The Harrier that we know today developed in England in the early 1200's and has one of the cleanest family tree records of any hound. Since there is an occasional puppy born with unusual coat coloring,
there is a debate about the origins of the breed prior to the time records were kept on the first pack of Harriers. For five centuries we know this breed's breeding was confined to one pack, owned by a single family. The Virginia Colonial hunters used this excellent scent hound for tracking bear, boar and deer before we became a nation. They work well in a pack when hunting and have gained a good deal of respect from hunters in the southern states for their good nose and tenacity.
Harrier Dog Developed in England to hunt hare in packs. Harriers must have all the attributes of a scenting pack hound. They are very sturdily built with large bone for their size. They must be active, well balanced, full of strength and quality, in all ways appearing able to work tirelessly, no matter the terrain, for long periods. Running gear and scenting ability are particularly important features.
The head is in proportion to the overall dog. No part of the head should stand out relative to the other parts. The expression is gentle when relaxed, sensible yet alert when aroused. Eyes are almond shaped, medium size, set well apart, brown or hazel colour in darker dogs. Lighter hazel to yellow in lighter dogs, though darker colours are always desired. Ears are set on low and lie close to the cheeks, rounded at the tips. The skull is in proportion to the entire animal, with good length and breadth
and a bold forehead. The stop is moderately defined.
The muzzle from stop to tip of nose is approximately the same length as the skull from stop to occiput. The muzzle is substantial with good depth, and the lips complete the square, clean look of the muzzle, without excess skin or flews. A good nose is essential. It must be wide, with well opened nostrils. Teeth meet in a scissors bite or they may be level. Overshot or undershot bites faulted to the degree of severity of the misalignment.
The topline is level. Back muscular with no dip behind the withers or roach over the loin. Chest deep, extending to the elbows, with well sprung ribs that extend well back, providing plenty of heart and lung room. The ribs should not be so well sprung that they interfere with the free, efficient movement of the front assembly. The loin is short, wide and well muscled.
Harrier Size, Proportion, Substance
Size-19 to 21 inches for dogs and bitches, variation of one inch in either direction is acceptable. Proportion is off square. The Harrier is slightly longer from point of shoulder to rump than from withers to ground. The body is solidly built, full of strength and quality. The breed has as much substance and bone as possible without being heavy or coarse.
Harrier Coat and Colour
Coat Short, dense, hard and glossy. Coat texture on the ears is finer than on the body. There is a brush of hair on the underside of the tail. Colour Any colour, not regarded as very important.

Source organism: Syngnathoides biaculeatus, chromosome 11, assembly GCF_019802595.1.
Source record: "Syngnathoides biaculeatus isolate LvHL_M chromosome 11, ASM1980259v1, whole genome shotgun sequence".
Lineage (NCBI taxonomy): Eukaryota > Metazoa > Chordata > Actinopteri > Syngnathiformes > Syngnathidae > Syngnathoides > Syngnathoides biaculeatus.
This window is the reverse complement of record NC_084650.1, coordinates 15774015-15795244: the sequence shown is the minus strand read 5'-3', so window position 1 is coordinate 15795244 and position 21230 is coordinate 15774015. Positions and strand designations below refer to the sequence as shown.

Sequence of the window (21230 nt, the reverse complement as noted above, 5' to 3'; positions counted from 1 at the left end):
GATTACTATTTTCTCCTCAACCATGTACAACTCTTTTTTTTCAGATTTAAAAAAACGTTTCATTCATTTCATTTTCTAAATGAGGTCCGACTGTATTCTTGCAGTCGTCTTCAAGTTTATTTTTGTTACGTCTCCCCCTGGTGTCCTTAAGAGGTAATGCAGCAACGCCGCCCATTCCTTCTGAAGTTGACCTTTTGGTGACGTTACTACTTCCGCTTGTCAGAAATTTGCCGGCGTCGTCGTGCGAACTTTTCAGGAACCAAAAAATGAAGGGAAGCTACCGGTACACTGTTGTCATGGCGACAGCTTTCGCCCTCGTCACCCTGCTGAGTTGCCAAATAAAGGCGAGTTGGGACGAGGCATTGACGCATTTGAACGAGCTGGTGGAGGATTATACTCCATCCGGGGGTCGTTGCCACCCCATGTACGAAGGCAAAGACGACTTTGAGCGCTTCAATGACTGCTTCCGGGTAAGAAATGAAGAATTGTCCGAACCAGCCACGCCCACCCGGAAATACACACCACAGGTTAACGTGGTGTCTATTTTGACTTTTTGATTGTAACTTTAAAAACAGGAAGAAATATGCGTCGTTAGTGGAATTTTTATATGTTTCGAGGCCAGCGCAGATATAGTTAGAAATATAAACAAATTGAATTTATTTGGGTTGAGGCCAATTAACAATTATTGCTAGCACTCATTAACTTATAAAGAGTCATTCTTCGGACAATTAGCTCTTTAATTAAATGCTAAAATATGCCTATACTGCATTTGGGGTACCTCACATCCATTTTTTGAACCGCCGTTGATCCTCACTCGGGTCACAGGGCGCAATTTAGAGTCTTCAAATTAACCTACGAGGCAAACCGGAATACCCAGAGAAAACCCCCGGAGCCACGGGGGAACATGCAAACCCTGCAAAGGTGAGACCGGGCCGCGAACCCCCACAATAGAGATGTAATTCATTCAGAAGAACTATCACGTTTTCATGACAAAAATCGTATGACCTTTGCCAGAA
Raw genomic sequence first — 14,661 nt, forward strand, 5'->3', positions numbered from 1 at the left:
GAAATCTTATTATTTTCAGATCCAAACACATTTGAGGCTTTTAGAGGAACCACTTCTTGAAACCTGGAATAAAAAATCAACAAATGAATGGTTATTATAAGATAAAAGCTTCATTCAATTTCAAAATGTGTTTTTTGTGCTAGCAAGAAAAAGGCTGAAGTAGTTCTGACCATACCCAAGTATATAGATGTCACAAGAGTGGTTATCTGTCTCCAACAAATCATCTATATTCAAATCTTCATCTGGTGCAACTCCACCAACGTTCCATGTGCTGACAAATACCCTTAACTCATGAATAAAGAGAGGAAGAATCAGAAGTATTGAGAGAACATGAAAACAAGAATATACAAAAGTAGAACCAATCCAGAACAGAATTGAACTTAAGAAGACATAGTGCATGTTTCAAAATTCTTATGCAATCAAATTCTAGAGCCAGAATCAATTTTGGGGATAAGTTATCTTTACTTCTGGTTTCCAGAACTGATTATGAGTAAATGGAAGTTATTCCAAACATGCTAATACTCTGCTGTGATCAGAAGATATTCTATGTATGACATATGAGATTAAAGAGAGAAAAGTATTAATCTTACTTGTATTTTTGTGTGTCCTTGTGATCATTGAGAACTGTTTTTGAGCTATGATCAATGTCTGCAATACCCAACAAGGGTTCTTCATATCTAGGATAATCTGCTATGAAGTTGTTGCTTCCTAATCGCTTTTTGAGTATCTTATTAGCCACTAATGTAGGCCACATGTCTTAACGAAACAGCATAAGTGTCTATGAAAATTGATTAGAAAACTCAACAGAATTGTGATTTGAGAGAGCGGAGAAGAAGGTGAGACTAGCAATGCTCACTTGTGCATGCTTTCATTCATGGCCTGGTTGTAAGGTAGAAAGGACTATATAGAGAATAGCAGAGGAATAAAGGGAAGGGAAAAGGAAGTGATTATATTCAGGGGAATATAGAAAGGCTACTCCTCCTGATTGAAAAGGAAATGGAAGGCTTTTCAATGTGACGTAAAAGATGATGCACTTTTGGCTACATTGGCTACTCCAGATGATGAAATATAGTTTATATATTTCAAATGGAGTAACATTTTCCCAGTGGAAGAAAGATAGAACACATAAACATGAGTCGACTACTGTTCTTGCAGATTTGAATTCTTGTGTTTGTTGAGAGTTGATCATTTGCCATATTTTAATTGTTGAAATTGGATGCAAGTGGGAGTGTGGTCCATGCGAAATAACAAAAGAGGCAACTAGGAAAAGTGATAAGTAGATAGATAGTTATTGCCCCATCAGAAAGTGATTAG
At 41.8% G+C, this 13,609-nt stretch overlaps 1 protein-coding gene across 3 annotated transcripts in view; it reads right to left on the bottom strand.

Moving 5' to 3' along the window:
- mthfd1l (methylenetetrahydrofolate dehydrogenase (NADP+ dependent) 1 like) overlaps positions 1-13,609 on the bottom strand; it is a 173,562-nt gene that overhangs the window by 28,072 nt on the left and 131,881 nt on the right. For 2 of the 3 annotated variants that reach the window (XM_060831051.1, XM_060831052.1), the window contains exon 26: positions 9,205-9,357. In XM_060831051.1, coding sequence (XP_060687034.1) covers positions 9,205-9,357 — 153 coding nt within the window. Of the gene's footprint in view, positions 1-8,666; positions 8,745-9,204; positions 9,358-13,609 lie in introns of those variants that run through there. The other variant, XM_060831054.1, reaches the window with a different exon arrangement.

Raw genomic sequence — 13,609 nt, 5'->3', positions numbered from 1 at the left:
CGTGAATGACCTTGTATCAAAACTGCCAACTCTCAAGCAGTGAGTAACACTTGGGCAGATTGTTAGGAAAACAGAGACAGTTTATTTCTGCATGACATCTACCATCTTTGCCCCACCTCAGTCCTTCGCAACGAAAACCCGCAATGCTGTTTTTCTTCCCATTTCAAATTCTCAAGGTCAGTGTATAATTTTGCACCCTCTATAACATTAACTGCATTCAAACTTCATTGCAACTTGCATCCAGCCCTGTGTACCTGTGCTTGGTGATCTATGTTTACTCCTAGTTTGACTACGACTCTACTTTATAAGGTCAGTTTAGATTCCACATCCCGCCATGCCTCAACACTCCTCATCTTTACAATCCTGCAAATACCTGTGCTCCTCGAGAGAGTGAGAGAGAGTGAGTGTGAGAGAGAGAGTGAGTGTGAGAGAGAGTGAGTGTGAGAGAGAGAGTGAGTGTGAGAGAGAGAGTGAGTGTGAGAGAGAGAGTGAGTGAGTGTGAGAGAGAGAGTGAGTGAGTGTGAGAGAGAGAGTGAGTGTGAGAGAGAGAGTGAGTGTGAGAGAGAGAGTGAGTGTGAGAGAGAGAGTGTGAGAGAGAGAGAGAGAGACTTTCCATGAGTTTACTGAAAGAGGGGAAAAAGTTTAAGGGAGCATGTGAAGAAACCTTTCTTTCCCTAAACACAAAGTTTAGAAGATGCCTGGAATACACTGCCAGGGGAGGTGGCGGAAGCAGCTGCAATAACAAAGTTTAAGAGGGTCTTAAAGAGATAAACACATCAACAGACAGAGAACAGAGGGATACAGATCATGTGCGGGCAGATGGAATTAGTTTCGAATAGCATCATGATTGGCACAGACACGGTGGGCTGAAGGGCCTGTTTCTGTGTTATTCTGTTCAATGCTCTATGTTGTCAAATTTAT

The neck is long and strong with no excess skin or throatiness, sweeping smoothly into the muscling of the forequarters.
Moderate angulation, with long shoulders sloping into the muscles of the back, clean at the withers. The shoulders are well clothed with muscle without being excessively heavy or loaded, giving the impression of free, strong action. Elbows are set well away from the ribs, running parallel with the body and not turning outwards. Good straight legs with plenty of bone running well down to the toes, but not overburdened, inclined to knuckle over very slightly but not exaggerated in the slightest degree. Feet are round and catlike, with toes set close together turning slightly inwards. The pads are thick, well developed and strong.
The tail is long, set on high and carried upwards. It tapers to a point with a brush of hair.
Perfect coordination between the front and hind legs. Reach and drive are consistent with the desired moderate angulation. Coming and going, the dog moves in a straight line, evidencing no sign of crabbing. A slight toeing-in of the front feet is acceptable. Clean movement coming and going is as important as side gait, which is smooth and ground-covering.”
For the Harrier I recommend foods that are a blend of horse meat, beef, and small amounts of poultry blended with wheat, oats, and yellow corn. Since you may not be able to find this recommended blend in any one commercial food, you may need to blend two foods to achieve this mix. I also recommend that you avoid feeding a Harrier any fish, beet pulp, soy, or white rice. Native food supplies that were available to this breed in their developing years would have been meats from fox, deer, and boar. Primary vegetables were the low ground type and grains were rye and wheat.